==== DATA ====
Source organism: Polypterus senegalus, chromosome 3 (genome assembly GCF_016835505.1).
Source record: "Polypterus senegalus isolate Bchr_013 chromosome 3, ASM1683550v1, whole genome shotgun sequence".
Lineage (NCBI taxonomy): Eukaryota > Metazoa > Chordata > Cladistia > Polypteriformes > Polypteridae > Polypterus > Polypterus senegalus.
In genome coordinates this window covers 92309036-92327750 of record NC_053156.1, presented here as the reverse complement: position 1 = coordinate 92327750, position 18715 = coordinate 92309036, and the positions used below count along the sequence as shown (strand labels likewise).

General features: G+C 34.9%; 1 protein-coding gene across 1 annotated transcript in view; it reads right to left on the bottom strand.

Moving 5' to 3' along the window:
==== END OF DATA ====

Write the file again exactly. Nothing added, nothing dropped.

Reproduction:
Source organism: Polypterus senegalus, chromosome 3 (genome assembly GCF_016835505.1).
Source record: "Polypterus senegalus isolate Bchr_013 chromosome 3, ASM1683550v1, whole genome shotgun sequence".
Lineage (NCBI taxonomy): Eukaryota > Metazoa > Chordata > Cladistia > Polypteriformes > Polypteridae > Polypterus > Polypterus senegalus.
In genome coordinates this window covers 92309036-92327750 of record NC_053156.1, presented here as the reverse complement: position 1 = coordinate 92327750, position 18715 = coordinate 92309036, and the positions used below count along the sequence as shown (strand labels likewise).

General features: G+C 34.9%; 1 protein-coding gene across 1 annotated transcript in view; it reads right to left on the bottom strand.

Moving 5' to 3' along the window: